It is time to pull out the tomato plants. It is barely past mid-July, they are just reaching their sweet, juicy abundance, and I have to remove them from the garden. We are leaving. My husband has military orders to Texas. The house has been sold. I need to sterilize the home we have enjoyed for the last 6 years for strangers who will come in and make it theirs. I must remove all signs of myself, my family. I must scour away our past, our memories.
And so, at eleven at night I am in the garden, viciously killing red and yellow cherry tomato bushes. The movers came last week, and I have no gardening tools. I hack at them with my husband’s switchblade. It might ruin the blade. The thought causes me to pause, briefly, but bitterly I continue. I need to get these tomatoes out. Tomorrow is garbage day and the green waste is always picked up by 6 am.
The first to go is the red cherry. It is full and lush. Even in the low light of the flood lamp on the side of the house I can see the dense red jewels hanging from its reaching branches. They shake as I pull and chop. I decide to remove the root first, maybe I can extricate the whole thing at once. I must pull the tomato cage back and forth to loosen the root bulb. The cage pulls free of the loose loam, but the thick green base of the plant holds firm. I entwine my gloved fingers among the branches and pull, my foot braced against the side of the planter bed. It holds. I pull in the opposite direction and it holds. I rock it back and forth, twisting and straining my shoulders until they burn. Finally, with the sound of snapping roots it pulls free. The sound evokes wanton destruction and gives no sense of accomplishment. The scent of disturbed greenery fills my nostrils and it smells of living and growing things, which in tomorrow’s heat will be dry and lifeless. I take the switchblade and start to saw at the thick arms of the plant, pulling it from its entanglement around the tomato cage.
As I cut and fold the waste into the green trash bin, inhaling the sharp sweetness of weeping, cut tomato vines, I think of a sunny day picking tomatoes with my three year old son. The sweet orbs are just the right size for his pudgy fingers, and he eats two for each one he puts in the bowl. “The red ones mama?” he asks.
“Yes, my love, only pick the red ones”, I tell him.
“Not the green ones?” he asks, double checking which color is ready to pick.
“Not the green ones,” I answer. “Those are the baby tomatoes, they have to grow still.”
He shoves another tomato in his mouth, the seeds and tomato juice smearing his chin. “Just like me, I’m getting bigger and bigger!” he announces between chews, raising his arms in the air to demonstrate his upward velocity.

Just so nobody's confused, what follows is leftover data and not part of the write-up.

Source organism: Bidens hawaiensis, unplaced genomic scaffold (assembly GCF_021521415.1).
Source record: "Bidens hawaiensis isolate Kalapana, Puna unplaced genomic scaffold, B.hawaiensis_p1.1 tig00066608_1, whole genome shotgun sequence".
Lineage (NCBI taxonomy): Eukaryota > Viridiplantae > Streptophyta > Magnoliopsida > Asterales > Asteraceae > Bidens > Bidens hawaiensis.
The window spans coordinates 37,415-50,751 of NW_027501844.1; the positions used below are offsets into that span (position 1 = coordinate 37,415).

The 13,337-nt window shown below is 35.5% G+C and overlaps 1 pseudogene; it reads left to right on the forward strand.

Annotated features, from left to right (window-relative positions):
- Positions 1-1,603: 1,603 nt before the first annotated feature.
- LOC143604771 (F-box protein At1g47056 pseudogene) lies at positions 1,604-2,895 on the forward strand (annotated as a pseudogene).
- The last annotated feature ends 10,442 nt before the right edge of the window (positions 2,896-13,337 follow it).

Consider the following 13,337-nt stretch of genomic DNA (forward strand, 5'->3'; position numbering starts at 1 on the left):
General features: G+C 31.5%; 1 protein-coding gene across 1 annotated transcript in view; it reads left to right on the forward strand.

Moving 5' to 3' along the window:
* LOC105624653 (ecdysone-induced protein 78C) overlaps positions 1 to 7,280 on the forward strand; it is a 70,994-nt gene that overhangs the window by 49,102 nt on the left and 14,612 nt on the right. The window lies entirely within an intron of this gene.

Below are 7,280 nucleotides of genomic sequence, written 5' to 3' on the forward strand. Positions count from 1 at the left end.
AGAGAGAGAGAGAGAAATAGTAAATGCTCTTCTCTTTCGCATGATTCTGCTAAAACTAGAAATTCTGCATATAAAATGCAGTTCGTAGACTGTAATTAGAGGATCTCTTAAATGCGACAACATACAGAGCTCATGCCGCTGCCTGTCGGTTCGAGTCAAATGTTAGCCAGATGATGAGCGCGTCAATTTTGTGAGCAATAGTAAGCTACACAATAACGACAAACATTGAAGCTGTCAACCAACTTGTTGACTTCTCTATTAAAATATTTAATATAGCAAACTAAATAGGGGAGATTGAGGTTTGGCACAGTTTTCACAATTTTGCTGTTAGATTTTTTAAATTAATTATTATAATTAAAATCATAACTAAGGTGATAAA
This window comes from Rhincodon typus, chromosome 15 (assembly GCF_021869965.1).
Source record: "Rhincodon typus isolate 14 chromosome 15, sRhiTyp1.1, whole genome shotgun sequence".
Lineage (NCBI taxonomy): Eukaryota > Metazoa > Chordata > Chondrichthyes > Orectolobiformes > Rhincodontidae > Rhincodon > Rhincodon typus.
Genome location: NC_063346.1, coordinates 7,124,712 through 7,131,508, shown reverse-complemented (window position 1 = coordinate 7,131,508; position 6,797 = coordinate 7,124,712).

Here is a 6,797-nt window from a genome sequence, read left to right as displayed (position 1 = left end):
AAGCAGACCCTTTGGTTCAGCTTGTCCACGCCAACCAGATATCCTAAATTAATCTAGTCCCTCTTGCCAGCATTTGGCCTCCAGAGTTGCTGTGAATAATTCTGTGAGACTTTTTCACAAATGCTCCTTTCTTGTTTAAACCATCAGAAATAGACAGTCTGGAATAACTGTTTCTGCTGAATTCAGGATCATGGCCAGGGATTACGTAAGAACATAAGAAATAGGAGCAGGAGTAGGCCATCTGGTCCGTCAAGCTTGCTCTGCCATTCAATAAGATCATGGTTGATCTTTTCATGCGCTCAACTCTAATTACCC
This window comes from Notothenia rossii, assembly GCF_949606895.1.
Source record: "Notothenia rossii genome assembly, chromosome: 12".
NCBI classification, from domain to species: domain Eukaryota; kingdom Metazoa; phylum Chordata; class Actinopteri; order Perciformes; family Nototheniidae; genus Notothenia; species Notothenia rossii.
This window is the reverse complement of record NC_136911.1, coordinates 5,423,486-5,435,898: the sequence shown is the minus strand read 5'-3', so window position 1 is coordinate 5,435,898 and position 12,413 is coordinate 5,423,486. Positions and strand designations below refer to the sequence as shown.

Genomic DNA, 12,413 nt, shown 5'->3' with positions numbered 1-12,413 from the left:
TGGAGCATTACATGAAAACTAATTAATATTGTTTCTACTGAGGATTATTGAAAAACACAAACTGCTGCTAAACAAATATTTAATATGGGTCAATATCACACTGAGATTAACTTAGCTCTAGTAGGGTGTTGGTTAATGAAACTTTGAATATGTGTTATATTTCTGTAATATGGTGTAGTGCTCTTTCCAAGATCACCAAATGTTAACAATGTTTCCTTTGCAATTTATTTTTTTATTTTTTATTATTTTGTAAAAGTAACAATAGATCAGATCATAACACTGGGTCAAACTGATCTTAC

I will not be picking tomatoes again with my son before we move. There is no time left in the summer to plant new tomatoes in our new home. Maybe next year. But he will be 4 then, and his sentences more fluid, his understanding more mature, his fingers more slender. Maybe he won’t want to garden with me next summer. This may be my last summer with him and the baby green tomatoes.
I scoop the remnants into the green waste bin and contemplate the other end of the garden. I am sad, I grieve the red cherries. I pause, thinking I could leave the other plant intact. I want so badly to invite my son to pick tomatoes with me the next day, but there is no more time.
Instead of trying to remove the yellow tomatoes by the root I take the switchblade and cut at the branches of the plant. I will de-bulk it first and perhaps it will come up more easily than the red. The branches cut quickly; this plant is less full than the other, less productive, but its fruit is golden sunshine. I think of the friends to whom I have gifted the tomatoes. Between the two plants we had more produce than we could eat, even with my son and I snacking during harvesting. They were gifts of warm summer afternoons, gifts of abundance. I cut the branches away, seeing clusters of green promises not yet yellowed with lazy summer afternoons vanishing into the darkness of the waste bin. I will no longer have tomatoes to provide to my loved ones, and I am angry, cutting with the sharpness of my husband’s knife, hacking into the second half of summer’s bounty. The plant pulls away from its root, its vines easily detangles from the tomato cage.
I clean up, grabbing errant branches and dropped tomatoes to throw away. My hand hits the firm tangle of the root – it has not come free. I start to dig, reaching deep into the soil to pull the plant. It holds so tightly, its roots have spread through yards of the garden, reaching far and deep. I am not strong enough to take it out. I must break the roots one by one, snapping them between my fingers to remove the bulk. I am spent. While picking up fallen tomatoes in the inky darkness I step on a couple, their seeds ejected across the ground. I pick up as much as I can, but I am sure some seeds remain. Some seeds will always be left behind. They are promises for the future.